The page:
My mobile doctor

A step in the right direction: Researchers at the UMC Utrecht University test Evalan's rehabilitation shoe during project MoSHCA

‘Is there a doctor in the house?’ That old question asked during a medical emergency could be answered in the future in a way our grandparents might not have expected. The ITEA project MoSHCA has made progress towards equipping us with mobile doctors, nurses and healthcare workers.

Dutch company Evalan led a team from the South Korea, Luxembourg, Portugal, Spain and the Netherlands that developed medical applications to help save lives, tackle chronic diseases and recover from injuries. “We used sensors and machine learning techniques to create brand new healthcare applications,” says Henk Schwietert, project coordinator and Evalan’s chief executive.

With people living longer, the world’s health systems have to cope with a rise in disability and chronic diseases like diabetes and lung disease. Elderly people also break bones more easily. The MoSHCA consortium agreed there were benefits to businesses and societies that could find ways to monitor patients outside hospitals and the doctor’s surgery and away from the supervision of carers.

‘We don’t need people in hospitals. We need people at home enjoying life.’ – Beatriz López, lecturer, University of Girona

Evalan developed a shoe equipped with sensors to help patients measure the pressure they were putting on injured legs and feet while undertaking rehabilitation. In the long-term, such data gathering will also improve the study and advice patients receive in clinics and hospitals, making it better and more consistent, says Schwietert. Evalan successfully tested the shoe in clinical trials in the Netherlands and Sweden and are now selling the product commercially. Evalan plans to use thinks it can use the Bluetooth communication solution it developed for the product on other Internet of Things solutions for its clients.

Life-saving solutions

Fellow Dutch company Sound Intelligence used its specialisation in detecting sound to develop a way to alert carers and family members to people having epileptic fits while sleeping. Having already developed products to analyse the difference between sounds like slamming doors and gunshot, the firm developed an epilepsy app that uses a sound algorithm to distinguish between snoring and epileptic fitting. It signed a 10-year contract with the Heeren Loo care group to monitor 2,000 patients in the Netherlands.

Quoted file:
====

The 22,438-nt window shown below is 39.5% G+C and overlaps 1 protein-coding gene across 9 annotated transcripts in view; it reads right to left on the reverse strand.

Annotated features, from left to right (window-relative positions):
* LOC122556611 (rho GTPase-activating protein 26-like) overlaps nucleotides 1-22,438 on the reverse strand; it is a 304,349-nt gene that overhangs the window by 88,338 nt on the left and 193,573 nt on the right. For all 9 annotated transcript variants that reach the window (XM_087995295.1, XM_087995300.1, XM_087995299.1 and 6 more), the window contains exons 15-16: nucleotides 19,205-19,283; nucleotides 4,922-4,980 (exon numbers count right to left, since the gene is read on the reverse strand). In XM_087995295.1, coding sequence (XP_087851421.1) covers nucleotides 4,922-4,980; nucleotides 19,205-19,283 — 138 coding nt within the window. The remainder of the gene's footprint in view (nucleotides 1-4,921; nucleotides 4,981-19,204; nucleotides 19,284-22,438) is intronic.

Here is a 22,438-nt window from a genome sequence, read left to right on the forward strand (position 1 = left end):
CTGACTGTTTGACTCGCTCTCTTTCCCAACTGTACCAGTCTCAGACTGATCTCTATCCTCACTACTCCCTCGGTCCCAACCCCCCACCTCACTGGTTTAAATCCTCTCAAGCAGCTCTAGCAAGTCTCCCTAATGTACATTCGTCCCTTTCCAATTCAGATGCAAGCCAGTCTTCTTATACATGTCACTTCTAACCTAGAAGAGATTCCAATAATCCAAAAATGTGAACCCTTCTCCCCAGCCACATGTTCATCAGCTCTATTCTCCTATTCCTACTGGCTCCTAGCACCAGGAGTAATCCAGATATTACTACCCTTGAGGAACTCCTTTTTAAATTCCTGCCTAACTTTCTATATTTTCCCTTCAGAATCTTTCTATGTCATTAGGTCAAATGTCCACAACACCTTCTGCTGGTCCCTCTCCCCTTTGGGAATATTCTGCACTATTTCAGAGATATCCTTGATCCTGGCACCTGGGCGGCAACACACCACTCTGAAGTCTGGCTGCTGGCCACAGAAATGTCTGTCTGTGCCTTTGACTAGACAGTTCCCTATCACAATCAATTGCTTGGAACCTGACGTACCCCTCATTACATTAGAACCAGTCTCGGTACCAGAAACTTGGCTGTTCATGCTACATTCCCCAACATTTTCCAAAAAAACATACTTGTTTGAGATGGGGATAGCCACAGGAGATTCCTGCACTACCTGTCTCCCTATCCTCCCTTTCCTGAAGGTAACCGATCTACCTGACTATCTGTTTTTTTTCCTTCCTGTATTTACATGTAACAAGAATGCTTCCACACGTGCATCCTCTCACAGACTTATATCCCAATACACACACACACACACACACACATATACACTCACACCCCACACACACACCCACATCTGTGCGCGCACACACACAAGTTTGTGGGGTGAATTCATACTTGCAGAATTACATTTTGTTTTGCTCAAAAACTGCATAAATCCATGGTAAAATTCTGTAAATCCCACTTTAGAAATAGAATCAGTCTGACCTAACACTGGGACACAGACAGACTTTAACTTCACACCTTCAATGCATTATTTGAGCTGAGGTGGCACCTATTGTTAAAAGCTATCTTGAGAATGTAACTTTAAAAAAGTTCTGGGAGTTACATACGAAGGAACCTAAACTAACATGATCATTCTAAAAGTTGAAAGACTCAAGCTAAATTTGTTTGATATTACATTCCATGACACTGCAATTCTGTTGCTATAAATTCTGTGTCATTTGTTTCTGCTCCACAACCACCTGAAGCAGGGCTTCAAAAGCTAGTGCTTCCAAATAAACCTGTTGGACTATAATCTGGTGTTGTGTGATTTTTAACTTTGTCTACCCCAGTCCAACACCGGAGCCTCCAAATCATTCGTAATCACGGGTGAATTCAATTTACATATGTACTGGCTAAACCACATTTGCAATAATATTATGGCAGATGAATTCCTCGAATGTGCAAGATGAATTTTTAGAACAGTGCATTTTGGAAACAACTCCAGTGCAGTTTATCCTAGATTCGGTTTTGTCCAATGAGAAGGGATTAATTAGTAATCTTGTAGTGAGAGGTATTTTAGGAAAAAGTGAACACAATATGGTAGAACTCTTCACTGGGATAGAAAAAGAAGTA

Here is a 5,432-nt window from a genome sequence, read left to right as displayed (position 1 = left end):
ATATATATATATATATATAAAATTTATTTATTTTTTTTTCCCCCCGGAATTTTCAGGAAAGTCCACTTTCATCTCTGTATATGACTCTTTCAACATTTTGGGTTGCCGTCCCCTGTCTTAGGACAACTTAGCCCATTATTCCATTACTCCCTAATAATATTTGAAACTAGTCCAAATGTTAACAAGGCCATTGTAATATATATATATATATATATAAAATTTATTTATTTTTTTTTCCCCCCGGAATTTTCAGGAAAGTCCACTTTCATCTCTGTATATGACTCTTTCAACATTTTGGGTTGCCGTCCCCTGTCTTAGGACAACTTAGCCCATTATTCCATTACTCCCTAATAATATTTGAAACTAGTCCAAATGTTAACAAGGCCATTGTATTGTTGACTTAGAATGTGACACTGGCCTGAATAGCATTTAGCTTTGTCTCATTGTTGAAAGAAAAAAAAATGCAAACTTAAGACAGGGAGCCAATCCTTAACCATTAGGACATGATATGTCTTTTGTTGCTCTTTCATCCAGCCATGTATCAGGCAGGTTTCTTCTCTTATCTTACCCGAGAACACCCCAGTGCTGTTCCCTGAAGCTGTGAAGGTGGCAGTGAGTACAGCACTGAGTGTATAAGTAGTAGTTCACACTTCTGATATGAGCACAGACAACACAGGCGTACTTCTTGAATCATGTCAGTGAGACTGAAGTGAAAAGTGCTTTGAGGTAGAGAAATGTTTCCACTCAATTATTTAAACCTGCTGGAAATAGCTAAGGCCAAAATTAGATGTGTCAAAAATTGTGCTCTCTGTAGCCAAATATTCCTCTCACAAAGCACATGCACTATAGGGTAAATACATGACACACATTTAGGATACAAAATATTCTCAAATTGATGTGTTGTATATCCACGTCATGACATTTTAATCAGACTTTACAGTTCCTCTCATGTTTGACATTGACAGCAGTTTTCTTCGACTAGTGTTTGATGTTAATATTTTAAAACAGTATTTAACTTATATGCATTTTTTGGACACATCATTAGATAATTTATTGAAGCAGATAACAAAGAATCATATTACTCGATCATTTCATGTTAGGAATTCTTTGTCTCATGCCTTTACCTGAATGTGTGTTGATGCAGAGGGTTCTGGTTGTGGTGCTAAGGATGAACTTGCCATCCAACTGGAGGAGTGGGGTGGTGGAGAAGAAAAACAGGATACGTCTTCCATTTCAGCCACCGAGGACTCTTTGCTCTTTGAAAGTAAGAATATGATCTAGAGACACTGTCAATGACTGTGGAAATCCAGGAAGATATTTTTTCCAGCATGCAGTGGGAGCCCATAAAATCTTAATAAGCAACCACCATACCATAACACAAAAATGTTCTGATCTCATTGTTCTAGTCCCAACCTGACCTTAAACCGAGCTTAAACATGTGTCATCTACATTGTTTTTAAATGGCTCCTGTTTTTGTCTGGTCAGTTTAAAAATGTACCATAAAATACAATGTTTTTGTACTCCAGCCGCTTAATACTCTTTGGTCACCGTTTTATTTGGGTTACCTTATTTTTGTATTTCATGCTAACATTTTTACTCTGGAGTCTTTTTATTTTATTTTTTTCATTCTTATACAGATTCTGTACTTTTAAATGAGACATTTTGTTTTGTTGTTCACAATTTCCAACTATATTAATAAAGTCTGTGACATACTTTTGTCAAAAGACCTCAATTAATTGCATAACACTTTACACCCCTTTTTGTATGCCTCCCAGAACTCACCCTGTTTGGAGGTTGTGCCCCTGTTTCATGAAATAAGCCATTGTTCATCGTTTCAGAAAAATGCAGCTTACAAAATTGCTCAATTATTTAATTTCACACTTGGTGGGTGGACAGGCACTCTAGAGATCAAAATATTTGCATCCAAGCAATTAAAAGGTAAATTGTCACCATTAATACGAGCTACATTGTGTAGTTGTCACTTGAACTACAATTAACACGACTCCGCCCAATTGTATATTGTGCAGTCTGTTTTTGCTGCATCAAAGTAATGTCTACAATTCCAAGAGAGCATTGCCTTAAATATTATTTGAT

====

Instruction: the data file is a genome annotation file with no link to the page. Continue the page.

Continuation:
Academics were crucial in helping the companies produce solutions fit for market and two patents. Artificial Intelligence specialist Beatriz López, at the University of Girona in Spain, helped develop a successful application for smartphones to help parents monitor premature babies at home. Babies wear a small device containing a sensor that produces a green, orange or red light to warn parents of whether they need to take the baby to a hospital.

In doing so, she also developed software that can be used to make all sorts of medical decisions on a patient’s case using data to tailor decisions to the individual. In the case of a premature baby, a trend of weight gain could prove more important than specific weight gained, for instance.

The MoSHCA partners are convinced the project gave them a head start in a market that is currently restrained by regulation and funding limitations but bound to grow because of stretched public health systems. “We don’t need people in hospitals. We need more people in their homes enjoying life,” says López. Pharmaceutical companies are branching out into investment in medical applications; private health companies are already using them to attract customers. “We’ll have more applications in our homes and daily lives faster than we think.”



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